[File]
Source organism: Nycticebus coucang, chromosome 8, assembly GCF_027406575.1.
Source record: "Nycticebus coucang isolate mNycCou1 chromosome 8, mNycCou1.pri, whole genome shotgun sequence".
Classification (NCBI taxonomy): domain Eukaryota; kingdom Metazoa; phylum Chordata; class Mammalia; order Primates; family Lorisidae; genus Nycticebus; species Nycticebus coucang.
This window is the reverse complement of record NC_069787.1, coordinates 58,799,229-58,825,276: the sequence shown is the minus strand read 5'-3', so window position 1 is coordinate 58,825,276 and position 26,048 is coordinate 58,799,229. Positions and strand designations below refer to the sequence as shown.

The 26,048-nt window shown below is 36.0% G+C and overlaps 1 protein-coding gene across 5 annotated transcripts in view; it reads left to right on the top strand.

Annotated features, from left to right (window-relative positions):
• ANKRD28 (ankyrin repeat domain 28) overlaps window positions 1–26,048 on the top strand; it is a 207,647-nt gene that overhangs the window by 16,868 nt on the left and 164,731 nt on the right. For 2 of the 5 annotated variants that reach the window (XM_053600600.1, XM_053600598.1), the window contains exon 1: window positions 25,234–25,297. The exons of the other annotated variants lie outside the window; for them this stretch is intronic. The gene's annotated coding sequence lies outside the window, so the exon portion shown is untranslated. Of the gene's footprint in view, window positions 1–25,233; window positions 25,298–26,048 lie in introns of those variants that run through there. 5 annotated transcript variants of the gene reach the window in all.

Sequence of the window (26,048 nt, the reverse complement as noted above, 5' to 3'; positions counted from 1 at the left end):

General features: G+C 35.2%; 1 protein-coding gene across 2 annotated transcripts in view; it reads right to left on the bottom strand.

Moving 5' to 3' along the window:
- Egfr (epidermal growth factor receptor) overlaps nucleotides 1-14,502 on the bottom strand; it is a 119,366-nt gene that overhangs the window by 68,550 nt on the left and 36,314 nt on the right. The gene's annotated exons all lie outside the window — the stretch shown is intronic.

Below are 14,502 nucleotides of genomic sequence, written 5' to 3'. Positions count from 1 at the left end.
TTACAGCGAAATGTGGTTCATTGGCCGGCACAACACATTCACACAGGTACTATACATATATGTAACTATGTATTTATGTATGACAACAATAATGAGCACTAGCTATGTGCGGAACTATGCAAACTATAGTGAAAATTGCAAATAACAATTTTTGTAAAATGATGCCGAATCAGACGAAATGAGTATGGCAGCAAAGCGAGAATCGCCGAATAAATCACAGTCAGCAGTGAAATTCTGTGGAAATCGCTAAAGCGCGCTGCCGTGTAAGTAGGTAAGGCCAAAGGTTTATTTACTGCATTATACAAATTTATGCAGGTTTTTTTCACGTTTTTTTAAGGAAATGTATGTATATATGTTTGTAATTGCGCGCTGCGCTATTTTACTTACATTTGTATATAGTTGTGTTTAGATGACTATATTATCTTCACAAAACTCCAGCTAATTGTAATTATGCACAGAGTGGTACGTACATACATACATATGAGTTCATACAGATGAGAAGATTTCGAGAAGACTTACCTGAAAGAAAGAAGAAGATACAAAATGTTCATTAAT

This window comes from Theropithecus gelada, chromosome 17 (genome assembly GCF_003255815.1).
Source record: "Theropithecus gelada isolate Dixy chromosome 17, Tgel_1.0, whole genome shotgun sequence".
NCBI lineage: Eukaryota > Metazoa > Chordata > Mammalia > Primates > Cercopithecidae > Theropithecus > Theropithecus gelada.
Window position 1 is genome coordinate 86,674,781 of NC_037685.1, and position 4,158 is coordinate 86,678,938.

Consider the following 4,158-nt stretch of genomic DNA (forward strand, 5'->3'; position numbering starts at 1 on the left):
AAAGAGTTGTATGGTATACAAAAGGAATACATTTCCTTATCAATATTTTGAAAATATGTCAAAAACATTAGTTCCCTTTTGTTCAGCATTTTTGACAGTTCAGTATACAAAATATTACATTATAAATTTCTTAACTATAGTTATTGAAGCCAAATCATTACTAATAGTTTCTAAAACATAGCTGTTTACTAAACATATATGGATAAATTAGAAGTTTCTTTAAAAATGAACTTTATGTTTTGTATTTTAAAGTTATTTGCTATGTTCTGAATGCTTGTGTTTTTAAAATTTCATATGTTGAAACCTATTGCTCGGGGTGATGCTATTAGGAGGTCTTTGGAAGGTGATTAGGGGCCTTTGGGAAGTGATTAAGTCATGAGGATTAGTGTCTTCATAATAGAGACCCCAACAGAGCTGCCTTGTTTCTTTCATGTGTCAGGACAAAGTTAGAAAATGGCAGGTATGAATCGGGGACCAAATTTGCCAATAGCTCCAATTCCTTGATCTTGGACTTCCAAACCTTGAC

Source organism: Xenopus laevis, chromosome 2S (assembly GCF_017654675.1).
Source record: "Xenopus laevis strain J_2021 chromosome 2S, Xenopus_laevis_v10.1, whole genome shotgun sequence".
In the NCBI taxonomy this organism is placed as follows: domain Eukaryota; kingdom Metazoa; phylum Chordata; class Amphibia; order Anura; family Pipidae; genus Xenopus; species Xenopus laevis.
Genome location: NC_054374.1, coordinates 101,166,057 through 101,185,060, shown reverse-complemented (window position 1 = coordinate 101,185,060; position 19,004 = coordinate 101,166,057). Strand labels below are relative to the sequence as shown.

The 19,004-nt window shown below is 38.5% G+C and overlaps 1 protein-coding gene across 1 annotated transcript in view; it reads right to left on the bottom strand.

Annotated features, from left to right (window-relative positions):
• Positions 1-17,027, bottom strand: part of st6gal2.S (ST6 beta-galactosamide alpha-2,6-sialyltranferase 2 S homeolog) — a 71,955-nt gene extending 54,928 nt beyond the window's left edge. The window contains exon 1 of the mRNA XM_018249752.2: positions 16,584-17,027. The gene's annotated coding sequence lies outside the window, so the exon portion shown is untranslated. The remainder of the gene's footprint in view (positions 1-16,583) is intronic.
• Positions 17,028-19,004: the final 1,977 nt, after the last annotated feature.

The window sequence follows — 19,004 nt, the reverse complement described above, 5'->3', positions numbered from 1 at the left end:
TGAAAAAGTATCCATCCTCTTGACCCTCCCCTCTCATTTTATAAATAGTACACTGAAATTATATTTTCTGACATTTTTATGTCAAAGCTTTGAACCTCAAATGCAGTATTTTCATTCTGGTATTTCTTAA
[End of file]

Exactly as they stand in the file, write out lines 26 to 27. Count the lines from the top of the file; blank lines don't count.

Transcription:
• Positions 1-17,027, bottom strand: part of st6gal2.S (ST6 beta-galactosamide alpha-2,6-sialyltranferase 2 S homeolog) — a 71,955-nt gene extending 54,928 nt beyond the window's left edge. The window contains exon 1 of the mRNA XM_018249752.2: positions 16,584-17,027. The gene's annotated coding sequence lies outside the window, so the exon portion shown is untranslated. The remainder of the gene's footprint in view (positions 1-16,583) is intronic.
• Positions 17,028-19,004: the final 1,977 nt, after the last annotated feature.